Exploring the Powerful Issues and Emotions of the Middle East
Every once in a great while an event or events occur that transforms the nature of a struggle. As if by magic or Divine Intervention, a people decide collectively that the chasm between freedom and death are the only alternatives of their existence. They reach a point when they decide that the years of humiliation, the years of waiting for deliverance from
outside parties, and the years of placing faith in their leadership must be rejected once and for all. It is a point of no return. The Palestinians have discovered this chasm.
TV grab from France 2 footage of Israeli-Palestinian clashes in Netzarim in the Gaza Strip 30 September 2000 shows Jamal Al-durra and his son Mohammed, 12, hiding behind a barrel to protect themselves from Israeli-Palestinian cross fire. The boy is screaming in panic as shots hit the wall over their heads. Seconds later he was fatally struck in the abdomen. Seriously wounded, the father lost consciousness, was hospitalized in Gaza and eventually recovered.
I am a forty-four year old Palestinian-American businessman and discovered the chasm after watching a thirteen-year-old boy in the Occupied Territories face an Israeli tank with nothing more than a stone in hand. This boy had discovered the chasm long before me. In that one brave act of defiance, this boy became MY leader. After first seeing that image, I cried. Every night as I go to sleep safely tucked away in my suburban home in Illinois, that image haunts me...and I cry. Even as I type this with tears running down my cheek, the chasm beckons.
Israel has lost this struggle, only they have not yet fully discovered this. For years they have been so militarily successful that the arrogance of power has distorted their sensibilities. Menachem Begin clearly outlined Israeli strategy when he said the following:
"We have made the Arabs lose faith and confidence in themselves. Now we must make them lose the hope of pressuring us through the United States."
The chasm is proving Israel's well-worn strategy obsolete. Last month, a twelve-year-old Palestinian boy in Amman, Jordan woke up at six in the morning and left a note for his parents. The note said that he was leaving to join the Uprising with his brothers and sisters in the Occupied Territories. He could not wait for Arafat to deliver them from apartheid, he could not wait for America to free his people. He embarked upon a solitary journey, fifty miles to a place he had never been. After walking for eighteen hours, exhausted and lost, he fell asleep in a field only to be found by Bedouins. They took back him back to his family. This boy became MY leader.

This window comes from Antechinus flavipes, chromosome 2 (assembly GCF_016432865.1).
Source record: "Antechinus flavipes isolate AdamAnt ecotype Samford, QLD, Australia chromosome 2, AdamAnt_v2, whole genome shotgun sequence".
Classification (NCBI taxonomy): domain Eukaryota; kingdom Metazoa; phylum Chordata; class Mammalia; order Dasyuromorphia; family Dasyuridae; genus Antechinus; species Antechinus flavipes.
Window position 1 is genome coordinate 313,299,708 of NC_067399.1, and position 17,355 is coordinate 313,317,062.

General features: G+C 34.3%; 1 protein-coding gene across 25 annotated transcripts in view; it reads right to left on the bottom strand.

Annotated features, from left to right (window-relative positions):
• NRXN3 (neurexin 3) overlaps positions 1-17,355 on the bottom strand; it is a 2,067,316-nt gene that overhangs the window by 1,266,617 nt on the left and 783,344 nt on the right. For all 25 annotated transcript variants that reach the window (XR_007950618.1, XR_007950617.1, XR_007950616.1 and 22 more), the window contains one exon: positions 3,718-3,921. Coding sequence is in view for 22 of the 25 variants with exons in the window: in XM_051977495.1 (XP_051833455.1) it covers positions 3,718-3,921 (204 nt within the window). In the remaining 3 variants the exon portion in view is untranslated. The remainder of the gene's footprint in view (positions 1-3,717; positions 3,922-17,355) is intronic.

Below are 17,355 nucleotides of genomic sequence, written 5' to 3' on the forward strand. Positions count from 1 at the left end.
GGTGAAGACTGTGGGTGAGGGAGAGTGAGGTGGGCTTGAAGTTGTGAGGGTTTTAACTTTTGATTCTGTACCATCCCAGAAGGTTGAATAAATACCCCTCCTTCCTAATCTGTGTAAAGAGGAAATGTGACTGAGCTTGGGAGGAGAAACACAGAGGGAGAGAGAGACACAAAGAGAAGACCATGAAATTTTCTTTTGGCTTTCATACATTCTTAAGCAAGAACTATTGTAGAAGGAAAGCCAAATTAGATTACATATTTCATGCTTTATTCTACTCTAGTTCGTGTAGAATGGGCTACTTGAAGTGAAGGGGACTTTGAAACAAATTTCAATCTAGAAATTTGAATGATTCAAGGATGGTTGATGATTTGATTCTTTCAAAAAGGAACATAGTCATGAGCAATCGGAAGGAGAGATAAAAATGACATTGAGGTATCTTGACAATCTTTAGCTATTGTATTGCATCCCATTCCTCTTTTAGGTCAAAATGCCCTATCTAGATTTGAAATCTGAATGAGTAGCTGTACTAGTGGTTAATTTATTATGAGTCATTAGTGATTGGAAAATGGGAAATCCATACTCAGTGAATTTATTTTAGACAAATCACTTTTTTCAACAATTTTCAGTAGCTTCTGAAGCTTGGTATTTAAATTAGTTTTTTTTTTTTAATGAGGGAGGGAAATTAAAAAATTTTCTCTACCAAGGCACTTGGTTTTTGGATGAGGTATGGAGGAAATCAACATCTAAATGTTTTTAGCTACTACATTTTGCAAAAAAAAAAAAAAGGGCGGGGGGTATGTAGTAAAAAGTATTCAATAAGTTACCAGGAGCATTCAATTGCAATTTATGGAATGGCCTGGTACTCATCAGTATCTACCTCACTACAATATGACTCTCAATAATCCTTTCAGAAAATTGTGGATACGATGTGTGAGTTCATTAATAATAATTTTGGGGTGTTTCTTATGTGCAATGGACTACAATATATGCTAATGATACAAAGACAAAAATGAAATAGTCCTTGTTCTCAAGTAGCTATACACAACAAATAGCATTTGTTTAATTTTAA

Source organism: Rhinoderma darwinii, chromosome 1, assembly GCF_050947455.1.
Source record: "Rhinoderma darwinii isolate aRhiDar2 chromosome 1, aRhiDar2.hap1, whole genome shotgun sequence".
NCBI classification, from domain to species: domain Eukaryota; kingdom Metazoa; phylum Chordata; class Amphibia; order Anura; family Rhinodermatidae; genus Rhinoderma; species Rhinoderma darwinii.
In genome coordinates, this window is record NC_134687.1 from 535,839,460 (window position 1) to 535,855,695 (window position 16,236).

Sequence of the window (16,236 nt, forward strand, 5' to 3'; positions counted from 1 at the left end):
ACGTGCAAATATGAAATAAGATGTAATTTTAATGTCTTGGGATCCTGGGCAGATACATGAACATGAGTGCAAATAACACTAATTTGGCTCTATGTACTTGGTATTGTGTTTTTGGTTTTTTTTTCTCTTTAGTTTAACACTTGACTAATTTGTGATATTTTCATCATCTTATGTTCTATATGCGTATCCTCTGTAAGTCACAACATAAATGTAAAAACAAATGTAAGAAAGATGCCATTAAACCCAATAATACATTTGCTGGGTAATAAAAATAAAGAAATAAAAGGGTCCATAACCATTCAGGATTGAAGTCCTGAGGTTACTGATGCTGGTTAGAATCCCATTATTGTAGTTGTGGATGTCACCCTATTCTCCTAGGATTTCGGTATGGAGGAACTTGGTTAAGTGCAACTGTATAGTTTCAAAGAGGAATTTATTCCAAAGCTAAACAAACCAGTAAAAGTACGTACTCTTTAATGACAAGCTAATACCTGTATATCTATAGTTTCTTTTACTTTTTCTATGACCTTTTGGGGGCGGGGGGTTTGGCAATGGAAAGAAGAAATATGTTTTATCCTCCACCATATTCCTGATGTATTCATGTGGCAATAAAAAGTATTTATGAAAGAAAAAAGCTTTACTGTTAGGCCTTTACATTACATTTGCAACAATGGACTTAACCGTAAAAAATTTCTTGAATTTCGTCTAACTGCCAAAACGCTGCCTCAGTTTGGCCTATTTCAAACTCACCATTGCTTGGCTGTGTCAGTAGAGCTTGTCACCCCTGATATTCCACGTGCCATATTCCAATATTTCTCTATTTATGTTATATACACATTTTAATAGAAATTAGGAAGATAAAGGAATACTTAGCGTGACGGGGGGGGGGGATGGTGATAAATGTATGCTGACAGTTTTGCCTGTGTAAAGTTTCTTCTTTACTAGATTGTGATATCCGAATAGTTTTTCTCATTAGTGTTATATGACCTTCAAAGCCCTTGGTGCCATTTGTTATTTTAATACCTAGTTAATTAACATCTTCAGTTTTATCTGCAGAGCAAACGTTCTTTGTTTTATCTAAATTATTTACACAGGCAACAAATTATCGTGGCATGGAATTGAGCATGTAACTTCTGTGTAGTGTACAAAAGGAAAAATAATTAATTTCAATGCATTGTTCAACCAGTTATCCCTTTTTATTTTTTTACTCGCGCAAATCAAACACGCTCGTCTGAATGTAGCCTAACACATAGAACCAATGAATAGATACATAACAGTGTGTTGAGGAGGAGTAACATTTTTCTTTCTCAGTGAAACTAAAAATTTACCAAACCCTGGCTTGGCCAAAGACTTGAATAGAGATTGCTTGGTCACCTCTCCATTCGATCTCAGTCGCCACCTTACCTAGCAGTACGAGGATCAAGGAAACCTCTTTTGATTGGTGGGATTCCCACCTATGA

Mohammed Al-durra was a twelve-year-old boy shot in his father's arms by Israeli Occupation Forces. We are told he was at the wrong place at the wrong time. His place and time in the struggle are timeless, captured on film for a world wishing to turn a blind eye. His place in the struggle cemented forever. This boy became MY leader.
Through the brutality of Occupation, through the humiliation of Occupation, through the injustice of Occupation, our people have rekindled a dignity that laid dormant for hundreds of years.
The human heart knows no bounds...once it is opened. Through the brutality of Occupation, through the humiliation of Occupation, through the injustice of Occupation, our people have rekindled a dignity that laid dormant for hundreds of years. Through our pain has come a rebirth. This rebirth transcends religion and ideology. It transcends economics and public relations.
The brutality of Israeli Occupation has an air of desperation. Israelis are clinging to a dead corpse, not quite realizing that a rebirth is under way and cannot be aborted. Try as they may, Israeli gunmen cannot extinguish the Phoenix rising from the rubble and ashes they have so artfully created. For every child they shoot, another picks up a stone to lead our people. And I will follow from this point until the day I die.
Jaffer Ali is a leading Palestinian businessman and author. He writes on such diverse topics ranging from management theory to business ethics.